Are Planes, Cars, or Trains Safest?

by Royal Holiday

Figuring out the safest way to travel can be a tricky thing, because what feels safest can be misleading. Plane crashes and train derailments, for example, generate big headlines and a corresponding amount of fear among travelers. Car travel, on the other hand, is so common that it can feel very comfortable, but car accidents kill over a million people a year. So which method of travel is actually the safest?

Finding accurate global safety statistics poses a challenge, but in general, airplanes are the safest way to travel. It might feel dangerous to be flying tens of thousands of feet in the air in a metal tube, guided by a pilot you don’t know, with no way of escape if something goes wrong—but the statistics say otherwise. The odds of being in a plane crash are about one in 15,000,000, and one often-quoted MIT statistics professor has said that a person could fly every day for 123,000 years, on average, before a plane crash would kill them.

Trains clock in as the next-safest mode of travel, with the important caveat that the best available data on them covers only developed countries that tend to have good overall safety and well-developed networks. Worldwide, one person dies in a train accident for every 2.5 billion kilometers traveled, and the lifetime odds of dying in a train accident in the United States have been reported as about one in 156,000.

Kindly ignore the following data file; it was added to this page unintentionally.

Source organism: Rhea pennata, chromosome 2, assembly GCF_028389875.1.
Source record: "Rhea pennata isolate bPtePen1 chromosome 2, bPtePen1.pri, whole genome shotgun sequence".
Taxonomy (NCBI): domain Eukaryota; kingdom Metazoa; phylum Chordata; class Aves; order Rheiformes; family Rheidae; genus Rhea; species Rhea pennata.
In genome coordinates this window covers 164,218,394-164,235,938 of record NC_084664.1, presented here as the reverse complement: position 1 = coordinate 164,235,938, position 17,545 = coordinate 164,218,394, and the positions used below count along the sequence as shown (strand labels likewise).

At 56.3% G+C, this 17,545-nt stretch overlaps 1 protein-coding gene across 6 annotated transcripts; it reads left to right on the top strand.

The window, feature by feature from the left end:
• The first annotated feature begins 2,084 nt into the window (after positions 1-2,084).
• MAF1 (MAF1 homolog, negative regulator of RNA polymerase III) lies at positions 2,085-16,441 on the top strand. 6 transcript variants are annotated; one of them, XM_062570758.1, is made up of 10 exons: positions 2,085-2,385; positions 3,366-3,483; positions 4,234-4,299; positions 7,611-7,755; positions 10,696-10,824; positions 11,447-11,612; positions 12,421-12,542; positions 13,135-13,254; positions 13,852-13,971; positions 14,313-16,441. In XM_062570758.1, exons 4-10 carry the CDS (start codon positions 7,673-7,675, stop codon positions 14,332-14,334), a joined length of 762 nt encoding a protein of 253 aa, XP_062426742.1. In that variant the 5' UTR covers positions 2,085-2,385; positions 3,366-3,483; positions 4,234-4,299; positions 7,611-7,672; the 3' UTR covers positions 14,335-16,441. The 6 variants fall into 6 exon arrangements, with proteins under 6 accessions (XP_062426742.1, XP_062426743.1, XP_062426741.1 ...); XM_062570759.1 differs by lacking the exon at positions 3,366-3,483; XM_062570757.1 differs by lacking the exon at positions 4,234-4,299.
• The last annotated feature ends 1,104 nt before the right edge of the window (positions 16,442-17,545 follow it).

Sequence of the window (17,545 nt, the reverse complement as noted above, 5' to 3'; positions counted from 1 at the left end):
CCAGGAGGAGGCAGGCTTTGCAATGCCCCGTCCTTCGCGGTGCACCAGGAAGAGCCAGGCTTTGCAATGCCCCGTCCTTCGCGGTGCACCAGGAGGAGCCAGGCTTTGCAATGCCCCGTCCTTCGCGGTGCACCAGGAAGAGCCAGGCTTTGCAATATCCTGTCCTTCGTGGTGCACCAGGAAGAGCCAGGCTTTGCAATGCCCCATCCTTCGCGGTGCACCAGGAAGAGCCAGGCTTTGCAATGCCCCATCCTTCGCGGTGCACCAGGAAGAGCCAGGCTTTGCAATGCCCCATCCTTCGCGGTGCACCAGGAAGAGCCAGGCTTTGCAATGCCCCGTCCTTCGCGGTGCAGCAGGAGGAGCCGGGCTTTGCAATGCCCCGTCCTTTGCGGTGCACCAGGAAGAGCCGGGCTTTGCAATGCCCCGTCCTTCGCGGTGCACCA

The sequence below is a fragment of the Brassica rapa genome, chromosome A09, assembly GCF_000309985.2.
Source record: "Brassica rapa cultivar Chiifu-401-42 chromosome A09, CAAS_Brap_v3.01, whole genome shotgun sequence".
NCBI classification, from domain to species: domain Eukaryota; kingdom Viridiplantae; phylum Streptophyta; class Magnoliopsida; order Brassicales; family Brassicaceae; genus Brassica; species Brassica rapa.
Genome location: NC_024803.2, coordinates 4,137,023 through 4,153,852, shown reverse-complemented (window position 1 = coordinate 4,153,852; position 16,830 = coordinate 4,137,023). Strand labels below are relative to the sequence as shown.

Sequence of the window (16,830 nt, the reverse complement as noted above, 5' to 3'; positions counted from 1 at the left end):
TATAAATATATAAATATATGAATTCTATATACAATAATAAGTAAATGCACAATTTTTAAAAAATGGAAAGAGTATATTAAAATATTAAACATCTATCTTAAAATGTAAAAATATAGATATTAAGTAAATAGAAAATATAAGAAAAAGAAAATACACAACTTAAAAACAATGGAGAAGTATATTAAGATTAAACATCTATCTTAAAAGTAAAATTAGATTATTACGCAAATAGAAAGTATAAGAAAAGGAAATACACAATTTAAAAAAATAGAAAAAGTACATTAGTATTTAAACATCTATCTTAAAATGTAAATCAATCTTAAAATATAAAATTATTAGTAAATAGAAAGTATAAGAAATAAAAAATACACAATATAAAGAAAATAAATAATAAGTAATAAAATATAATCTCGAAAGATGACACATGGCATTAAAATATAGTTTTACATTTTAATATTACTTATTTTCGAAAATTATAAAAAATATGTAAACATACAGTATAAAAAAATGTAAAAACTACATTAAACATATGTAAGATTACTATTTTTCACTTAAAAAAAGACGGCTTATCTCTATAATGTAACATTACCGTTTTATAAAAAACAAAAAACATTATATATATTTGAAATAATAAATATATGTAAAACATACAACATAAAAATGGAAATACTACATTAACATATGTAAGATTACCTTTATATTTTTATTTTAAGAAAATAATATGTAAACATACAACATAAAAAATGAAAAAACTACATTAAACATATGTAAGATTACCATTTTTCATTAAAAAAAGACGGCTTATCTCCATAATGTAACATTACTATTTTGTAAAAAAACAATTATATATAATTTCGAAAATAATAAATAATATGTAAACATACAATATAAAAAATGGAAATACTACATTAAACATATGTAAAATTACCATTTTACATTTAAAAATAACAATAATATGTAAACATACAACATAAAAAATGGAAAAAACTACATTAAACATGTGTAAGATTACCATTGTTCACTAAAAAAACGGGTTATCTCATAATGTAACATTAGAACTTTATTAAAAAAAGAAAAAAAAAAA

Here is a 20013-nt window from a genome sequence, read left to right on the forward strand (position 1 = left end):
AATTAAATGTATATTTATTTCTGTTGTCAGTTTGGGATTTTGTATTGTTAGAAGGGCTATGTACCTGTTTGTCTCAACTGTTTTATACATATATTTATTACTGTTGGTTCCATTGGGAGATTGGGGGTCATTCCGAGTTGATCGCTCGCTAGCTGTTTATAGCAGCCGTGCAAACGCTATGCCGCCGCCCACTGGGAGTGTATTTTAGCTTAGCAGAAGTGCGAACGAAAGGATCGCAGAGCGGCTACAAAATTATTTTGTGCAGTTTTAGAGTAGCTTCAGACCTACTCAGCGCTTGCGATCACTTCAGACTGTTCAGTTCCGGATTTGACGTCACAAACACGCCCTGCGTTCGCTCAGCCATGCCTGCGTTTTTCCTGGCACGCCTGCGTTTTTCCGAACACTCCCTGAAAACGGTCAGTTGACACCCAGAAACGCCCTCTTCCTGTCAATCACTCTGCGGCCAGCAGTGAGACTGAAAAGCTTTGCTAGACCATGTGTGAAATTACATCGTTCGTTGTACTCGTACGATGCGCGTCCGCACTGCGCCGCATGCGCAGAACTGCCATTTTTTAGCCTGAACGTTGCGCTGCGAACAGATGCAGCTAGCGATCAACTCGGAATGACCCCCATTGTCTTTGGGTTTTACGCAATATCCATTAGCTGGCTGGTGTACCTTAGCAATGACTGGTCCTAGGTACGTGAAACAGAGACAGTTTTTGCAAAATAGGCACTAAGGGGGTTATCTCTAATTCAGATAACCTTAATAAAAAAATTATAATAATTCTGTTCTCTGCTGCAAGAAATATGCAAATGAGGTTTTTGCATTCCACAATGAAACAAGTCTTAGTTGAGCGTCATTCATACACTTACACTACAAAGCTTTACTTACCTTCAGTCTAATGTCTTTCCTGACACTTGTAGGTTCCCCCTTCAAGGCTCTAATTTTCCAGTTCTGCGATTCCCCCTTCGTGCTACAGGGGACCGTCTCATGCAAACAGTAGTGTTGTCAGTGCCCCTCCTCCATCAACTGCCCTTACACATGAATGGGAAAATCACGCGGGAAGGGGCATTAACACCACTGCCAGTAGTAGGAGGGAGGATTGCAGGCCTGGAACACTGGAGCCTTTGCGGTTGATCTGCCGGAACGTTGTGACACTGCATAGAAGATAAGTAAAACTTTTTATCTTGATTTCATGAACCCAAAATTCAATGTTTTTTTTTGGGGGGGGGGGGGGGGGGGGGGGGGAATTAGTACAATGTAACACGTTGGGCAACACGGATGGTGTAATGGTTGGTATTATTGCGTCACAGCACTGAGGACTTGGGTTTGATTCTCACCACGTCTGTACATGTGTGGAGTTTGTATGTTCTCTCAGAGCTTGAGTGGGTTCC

Travel by car, despite being so common, is the least safe way to take to a trip. Globally, 18 people per 100,000 die in traffic accidents. When evaluating the safety of car travel, it’s important to note that the risk changes dramatically based on where you are. Middle-income countries, especially those in Africa, account for four out of five traffic deaths globally, while countries with strong regulations governing drinking and driving, seatbelt usage, and speeding tend to have better traffic safety records.

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